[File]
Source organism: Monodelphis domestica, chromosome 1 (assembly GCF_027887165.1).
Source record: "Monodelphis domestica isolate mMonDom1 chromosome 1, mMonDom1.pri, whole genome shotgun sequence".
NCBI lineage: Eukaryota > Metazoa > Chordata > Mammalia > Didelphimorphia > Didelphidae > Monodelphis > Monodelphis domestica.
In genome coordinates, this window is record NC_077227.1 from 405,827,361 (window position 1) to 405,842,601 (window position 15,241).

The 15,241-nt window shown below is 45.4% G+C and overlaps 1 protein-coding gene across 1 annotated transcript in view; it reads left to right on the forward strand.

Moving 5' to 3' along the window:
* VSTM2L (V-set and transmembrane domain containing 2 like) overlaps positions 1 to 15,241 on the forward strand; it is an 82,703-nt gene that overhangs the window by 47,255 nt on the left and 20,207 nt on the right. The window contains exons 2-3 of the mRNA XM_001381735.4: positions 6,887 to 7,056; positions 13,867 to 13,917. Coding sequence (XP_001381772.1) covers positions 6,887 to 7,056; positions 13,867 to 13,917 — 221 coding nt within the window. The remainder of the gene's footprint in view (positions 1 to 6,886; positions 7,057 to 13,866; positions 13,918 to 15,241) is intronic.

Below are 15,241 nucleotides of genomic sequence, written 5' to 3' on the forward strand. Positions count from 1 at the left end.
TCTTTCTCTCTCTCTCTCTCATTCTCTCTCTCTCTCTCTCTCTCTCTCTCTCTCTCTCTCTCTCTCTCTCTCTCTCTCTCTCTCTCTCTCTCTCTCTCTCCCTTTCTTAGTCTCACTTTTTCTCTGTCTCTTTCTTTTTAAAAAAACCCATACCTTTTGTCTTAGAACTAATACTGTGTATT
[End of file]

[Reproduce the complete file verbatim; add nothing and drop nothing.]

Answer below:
Source organism: Monodelphis domestica, chromosome 1 (assembly GCF_027887165.1).
Source record: "Monodelphis domestica isolate mMonDom1 chromosome 1, mMonDom1.pri, whole genome shotgun sequence".
NCBI lineage: Eukaryota > Metazoa > Chordata > Mammalia > Didelphimorphia > Didelphidae > Monodelphis > Monodelphis domestica.
In genome coordinates, this window is record NC_077227.1 from 405,827,361 (window position 1) to 405,842,601 (window position 15,241).

The 15,241-nt window shown below is 45.4% G+C and overlaps 1 protein-coding gene across 1 annotated transcript in view; it reads left to right on the forward strand.

Moving 5' to 3' along the window:
* VSTM2L (V-set and transmembrane domain containing 2 like) overlaps positions 1 to 15,241 on the forward strand; it is an 82,703-nt gene that overhangs the window by 47,255 nt on the left and 20,207 nt on the right. The window contains exons 2-3 of the mRNA XM_001381735.4: positions 6,887 to 7,056; positions 13,867 to 13,917. Coding sequence (XP_001381772.1) covers positions 6,887 to 7,056; positions 13,867 to 13,917 — 221 coding nt within the window. The remainder of the gene's footprint in view (positions 1 to 6,886; positions 7,057 to 13,866; positions 13,918 to 15,241) is intronic.

Below are 15,241 nucleotides of genomic sequence, written 5' to 3' on the forward strand. Positions count from 1 at the left end.
TCTTTCTCTCTCTCTCTCTCATTCTCTCTCTCTCTCTCTCTCTCTCTCTCTCTCTCTCTCTCTCTCTCTCTCTCTCTCTCTCTCTCTCTCTCTCTCTCTCCCTTTCTTAGTCTCACTTTTTCTCTGTCTCTTTCTTTTTAAAAAAACCCATACCTTTTGTCTTAGAACTAATACTGTGTATT